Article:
JFK meets with President Eisenhower at the White House for the first time since the 1960 election as part of the presidential transition.
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Date: December 6, 1960
Original Title: Kennedy & Ike Confer on Changeover
Film Type: Black and White / Sound
Credit: MCA/Universal Films
Archival Source: National Archives / 200-UN / 33-99
Transcript / Shot List
At the White House, the stage of history is set for the first meeting between President [Dwight] Eisenhower and Senator [John F.] Kennedy since the [1960 presidential] election.
The oldest of the nation’s presidents and the youngest President-elect meet in an atmosphere of cordial informality to discuss the transition from the present to the incoming administration.
Never before has the transfer from one administration to another been as carefully or as cordially managed. On this occasion the president and the President-elect spent nearly three hours in a conference with some of Mr. Eisenhower's chief advisers present, covering not only procedural matters, but all the responsibilities of world leadership the nation now bears and the problems America will face in coming months.
To the world, both men present a clear picture of national unity in the search for peace, as well as in the orderly transfer of the reins of power.
Afterwards, Senator Kennedy answers a few questions, although the details of the talk remain private.
Senator John F. Kennedy: I want to take this opportunity to express my appreciation to President Eisenhower. He was extremely generous in the time that he gave to the discussion of the problems that the United States now faces and will face in the coming months.
The President and I talked for about an hour and 45 minutes, and then he brought in the Secretary of State [Christian Herter], Secretary of the Treasury [Robert Anderson], and the Secretary of Defense [Thomas Gates Jr.], and that meeting was attended by [White House Chief of Staff] General [Wilton] Persons and Mr. [Clark] Clifford. The White House will have a statement to make on the meeting shortly.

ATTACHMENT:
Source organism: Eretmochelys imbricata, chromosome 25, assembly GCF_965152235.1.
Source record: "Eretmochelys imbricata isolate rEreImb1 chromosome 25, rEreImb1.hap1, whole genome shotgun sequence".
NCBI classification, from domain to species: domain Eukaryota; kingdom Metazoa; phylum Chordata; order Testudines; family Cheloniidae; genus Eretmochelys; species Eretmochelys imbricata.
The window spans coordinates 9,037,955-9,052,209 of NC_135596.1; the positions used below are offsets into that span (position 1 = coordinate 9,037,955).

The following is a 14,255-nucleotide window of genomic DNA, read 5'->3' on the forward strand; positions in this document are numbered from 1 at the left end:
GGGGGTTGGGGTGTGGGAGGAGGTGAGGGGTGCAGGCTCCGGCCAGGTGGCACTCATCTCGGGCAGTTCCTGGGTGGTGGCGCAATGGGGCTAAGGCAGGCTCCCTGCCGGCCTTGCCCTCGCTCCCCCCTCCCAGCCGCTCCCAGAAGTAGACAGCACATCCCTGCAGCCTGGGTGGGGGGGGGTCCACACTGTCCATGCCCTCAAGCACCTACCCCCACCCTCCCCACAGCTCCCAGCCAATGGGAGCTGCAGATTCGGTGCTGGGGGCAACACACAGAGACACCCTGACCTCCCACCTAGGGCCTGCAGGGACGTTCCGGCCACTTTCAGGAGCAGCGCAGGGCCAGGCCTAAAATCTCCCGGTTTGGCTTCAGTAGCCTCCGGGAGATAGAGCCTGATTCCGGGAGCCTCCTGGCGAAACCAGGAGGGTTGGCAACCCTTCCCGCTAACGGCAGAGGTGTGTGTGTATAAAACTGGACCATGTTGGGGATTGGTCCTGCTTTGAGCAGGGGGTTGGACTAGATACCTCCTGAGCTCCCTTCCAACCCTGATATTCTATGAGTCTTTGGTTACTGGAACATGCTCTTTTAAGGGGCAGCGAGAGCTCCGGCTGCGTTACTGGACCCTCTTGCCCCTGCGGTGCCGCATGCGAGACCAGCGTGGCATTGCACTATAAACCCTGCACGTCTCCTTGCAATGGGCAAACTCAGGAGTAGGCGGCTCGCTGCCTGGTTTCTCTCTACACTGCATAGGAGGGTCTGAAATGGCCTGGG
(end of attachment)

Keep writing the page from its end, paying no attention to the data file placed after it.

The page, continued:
This news report covers the first of two meetings between President-elect John F. Kennedy and President Dwight D. Eisenhower at the White House on December 6, 1960. It was their first meeting since the November 8 election, but lower-level members of each camp had already been meeting on the transition.
Kennedy brought with him Clark Clifford, a Washington lawyer, adviser to former President Harry Truman, and head of Kennedy’s transition team.
Kennedy and Eisenhower held another meeting on January 19, 1961, the day before Kennedy’s inauguration.
Later on December 6, the White House issued a joint statement that read:1
The President of the United States of America and the President-elect conferred today at the White House.
They first met alone in the President’s office and then were joined in the Cabinet Room by the Secretaries of State, Defense and Treasury. Also attending this latter meeting were The Assistant to the President and Mr. Clark Clifford, who have been acting as representatives of their two principals during the post-election period.
At the conclusion of the discussions the President and the President-elect agreed to the following statement:
We have had an informal personal meeting on continuing problems, particularly in the international arena, that confront and will continue to confront the Chief Executive of our nation.
The discussions, later joined in by the three Secretaries, covered such foreign affairs matters as major problems of peace, security, and freedom throughout the world, particularly including the American balance of payments and the position of the American dollar; and such domestic matters as the operation of certain aspects of the Executive Branch of the Government, including those related to our national security, as well as the manner in which the White House staff machinery has assisted the President in his Executive responsibilities.
There was of course full understanding that under the Constitution the President of the United States maintains sole jurisdiction for the conduct of the Government until his successor is inaugurated. The meetings, however, were extremely informative in nature. Thus, we feel that we were able in our discussions to provide a better foundation for our representatives who are working on the necessary orderly transfer of Executive responsibility from one Administration to another. The progress to date of this work has been most satisfactory.
We believe that through such orderly processes the continuity of Government affairs will be assured and our people will continue to demonstrate that they are united in the nation’s leadership toward peace.
We reaffirm the historic American position that this nation does not covet the territory of any people nor does it seek to dominate or control any other nation.
The American people and their government have consistently sought to protect freedom and have tried to help people throughout the world better their standards of living. These national objectives will be vigorously pursued by the incoming Administration.
The Government of the United States has and will continue to seek peace with justice in freedom for all peoples.
- “Joint Statement by the President and President-Elect Kennedy,” 6 December 1960, in Public Papers of the President: Dwight D. Eisenhower: 1960 (Washington, DC: Government Printing Office, 1961) doc. 369. ↩